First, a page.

Eric Pulido and Ranger Ewing knew years ago they wanted to go into business together, even if it was just in a dimly lit garage for several hours a day. It would still mean time spent outside of their then full-time jobs elsewhere. Today, though, they’re thankful for more light and more space. Pulido, the Midlake frontman, and his college buddy Ewing run Denton’s favorite “friendly neighborhood” screen-printing company complete with a retail store selling shirts, stickers and décor.
But the times, they have changed, and what makes their shop, Norman Roscoe, unique is not just its hyper-local knick-knacks and collaborations with local and mainstream artists, but its ability and willingness the past several months to help other small, local businesses receive some much needed moola to help keep their own doors open.
“We want to help, and we want to keep our lights on too,” Ewing says. Turns out, karma pays. The friends’ initiative to help others has helped their own business too.
Pulido and Ewing are good friends who go way back to their college days at Texas A&M in the late ’90s. The pair moved to New York together in the early aughts for about a year, before moseying back to Texas. Ewing opened a vintage attire shop in College Station called North Gate Vintage, and later owned a second store on Denton’s downtown square for a while. Those shops mainly sold quality soft fabric T-shirts with vintage 1970s and ’80s designs. It’s during that time that, Ewing says, he knew he wanted to brand his own tees. He’s always looked back for inspiration, not ahead. He says nostalgia is what got him into this whole screen-printing biz to begin with.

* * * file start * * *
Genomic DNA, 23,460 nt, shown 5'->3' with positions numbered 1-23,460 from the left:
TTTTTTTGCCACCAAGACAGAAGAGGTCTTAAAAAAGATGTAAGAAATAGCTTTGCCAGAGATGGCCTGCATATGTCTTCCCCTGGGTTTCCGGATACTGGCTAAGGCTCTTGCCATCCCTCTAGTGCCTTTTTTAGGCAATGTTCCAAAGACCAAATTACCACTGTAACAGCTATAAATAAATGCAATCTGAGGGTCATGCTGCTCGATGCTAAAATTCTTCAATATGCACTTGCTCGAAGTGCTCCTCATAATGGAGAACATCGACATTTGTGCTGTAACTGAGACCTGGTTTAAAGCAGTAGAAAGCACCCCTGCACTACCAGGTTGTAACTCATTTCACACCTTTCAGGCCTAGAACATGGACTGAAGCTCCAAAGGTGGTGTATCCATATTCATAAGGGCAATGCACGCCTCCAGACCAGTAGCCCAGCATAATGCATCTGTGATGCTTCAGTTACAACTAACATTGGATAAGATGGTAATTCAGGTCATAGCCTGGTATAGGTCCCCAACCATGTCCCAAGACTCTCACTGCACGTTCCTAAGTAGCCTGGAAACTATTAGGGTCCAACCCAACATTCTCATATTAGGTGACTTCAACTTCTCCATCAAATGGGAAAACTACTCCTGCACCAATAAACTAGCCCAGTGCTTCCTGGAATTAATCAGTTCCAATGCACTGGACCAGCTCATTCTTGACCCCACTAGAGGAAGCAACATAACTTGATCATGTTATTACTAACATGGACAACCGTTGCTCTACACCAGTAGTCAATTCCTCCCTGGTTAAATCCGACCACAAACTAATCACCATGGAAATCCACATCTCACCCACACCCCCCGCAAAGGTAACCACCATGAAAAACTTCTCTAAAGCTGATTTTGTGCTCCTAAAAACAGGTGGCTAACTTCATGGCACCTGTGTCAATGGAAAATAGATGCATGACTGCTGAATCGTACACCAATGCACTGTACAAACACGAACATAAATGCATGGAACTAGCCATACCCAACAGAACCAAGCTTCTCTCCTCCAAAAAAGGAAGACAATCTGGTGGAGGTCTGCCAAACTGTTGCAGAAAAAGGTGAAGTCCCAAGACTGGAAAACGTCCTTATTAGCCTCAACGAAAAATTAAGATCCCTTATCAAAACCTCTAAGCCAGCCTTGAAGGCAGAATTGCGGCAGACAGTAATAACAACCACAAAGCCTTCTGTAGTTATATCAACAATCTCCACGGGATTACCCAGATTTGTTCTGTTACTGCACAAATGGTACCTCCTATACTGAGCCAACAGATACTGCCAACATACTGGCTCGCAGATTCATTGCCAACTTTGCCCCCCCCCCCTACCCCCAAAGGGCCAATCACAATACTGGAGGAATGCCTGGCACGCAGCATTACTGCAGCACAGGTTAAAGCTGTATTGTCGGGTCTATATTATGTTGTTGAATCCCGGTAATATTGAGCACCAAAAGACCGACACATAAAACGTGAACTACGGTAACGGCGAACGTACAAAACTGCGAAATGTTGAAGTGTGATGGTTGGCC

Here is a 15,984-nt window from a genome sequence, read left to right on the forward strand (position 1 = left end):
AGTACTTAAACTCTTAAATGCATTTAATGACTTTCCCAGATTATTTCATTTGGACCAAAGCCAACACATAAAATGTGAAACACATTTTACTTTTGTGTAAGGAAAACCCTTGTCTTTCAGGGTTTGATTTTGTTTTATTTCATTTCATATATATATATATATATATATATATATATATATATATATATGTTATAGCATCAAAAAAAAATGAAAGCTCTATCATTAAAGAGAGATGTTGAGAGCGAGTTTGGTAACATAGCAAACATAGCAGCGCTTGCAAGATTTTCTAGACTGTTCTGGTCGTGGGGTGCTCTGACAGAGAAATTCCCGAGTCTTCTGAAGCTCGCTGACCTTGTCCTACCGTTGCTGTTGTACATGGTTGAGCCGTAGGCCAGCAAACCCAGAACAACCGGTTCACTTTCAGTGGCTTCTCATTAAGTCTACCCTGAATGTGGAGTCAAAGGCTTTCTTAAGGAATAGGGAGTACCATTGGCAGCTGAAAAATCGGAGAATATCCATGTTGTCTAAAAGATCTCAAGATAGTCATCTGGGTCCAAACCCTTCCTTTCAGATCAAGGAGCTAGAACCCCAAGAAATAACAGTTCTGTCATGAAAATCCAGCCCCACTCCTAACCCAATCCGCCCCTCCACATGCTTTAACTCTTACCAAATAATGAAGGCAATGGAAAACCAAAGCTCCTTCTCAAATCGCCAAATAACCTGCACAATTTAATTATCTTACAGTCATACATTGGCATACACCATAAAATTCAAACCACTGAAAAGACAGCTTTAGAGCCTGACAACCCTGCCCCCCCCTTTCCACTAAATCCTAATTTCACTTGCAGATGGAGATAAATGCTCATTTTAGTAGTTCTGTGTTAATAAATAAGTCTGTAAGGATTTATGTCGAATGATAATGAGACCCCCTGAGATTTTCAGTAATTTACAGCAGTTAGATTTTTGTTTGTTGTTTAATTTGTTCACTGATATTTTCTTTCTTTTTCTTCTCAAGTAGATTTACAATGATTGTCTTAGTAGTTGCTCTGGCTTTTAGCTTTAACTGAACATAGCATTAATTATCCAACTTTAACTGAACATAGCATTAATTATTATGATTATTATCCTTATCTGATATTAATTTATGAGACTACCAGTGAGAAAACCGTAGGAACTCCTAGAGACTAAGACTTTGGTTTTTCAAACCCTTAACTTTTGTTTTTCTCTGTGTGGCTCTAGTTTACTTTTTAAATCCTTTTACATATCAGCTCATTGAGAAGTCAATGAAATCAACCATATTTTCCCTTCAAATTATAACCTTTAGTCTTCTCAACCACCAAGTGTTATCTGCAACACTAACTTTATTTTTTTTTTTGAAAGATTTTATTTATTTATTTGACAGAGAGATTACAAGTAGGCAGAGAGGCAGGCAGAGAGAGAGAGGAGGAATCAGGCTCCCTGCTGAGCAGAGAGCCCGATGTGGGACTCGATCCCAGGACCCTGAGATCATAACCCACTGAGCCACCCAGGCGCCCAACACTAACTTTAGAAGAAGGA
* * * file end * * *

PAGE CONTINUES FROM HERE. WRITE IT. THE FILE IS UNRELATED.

“As much as we can, we try to replicate the things we love that pushed us into what we’re doing today,” he says. “We love vintage culture.”
Pulido eventually persuaded Ewing to move to Denton, where the two spent what should have been their sleeping hours working on small screen-printing projects in Pulido’s basement, and eventually in Ewing’s garage. They churned along, screen-printing designs as a hobby, eventually printing a couple hundred shirts for Midlake’s European tour — the second time the duo printed designs for Pulido’s band. That’s when it hit.
“This time it felt more like the genesis of a business,” Ewing says. The two then officially started their company, Norman Roscoe, a name derived from the two friends’ dogs, Norman and Roscoe (an idea credited to Ewing’s wife, Megan).
The flagship store, inside the two-story, historical Evers Hardware building on Denton’s downtown square, has been operating for a handful of years. Before that, in 2014, they moved into a fully functional warehouse, which they recently moved inside the downtown shop. Customers can now see exactly how the shirts get made, something that, Ewing jokes, attracts “a lot of kids and old guys.”
“You see retail products that we sell, but you look through the looking glass, literally, and you can see the making of it,” Pulido says. “It tells the story of where the products come from.” Norman Roscoe’s shirt and sticker designs range from throwback ’80s styles to their original Texas-centric series of designs, Texas Tee House, and other comedic pieces like “I Hate 35” (Interstate 35, that is).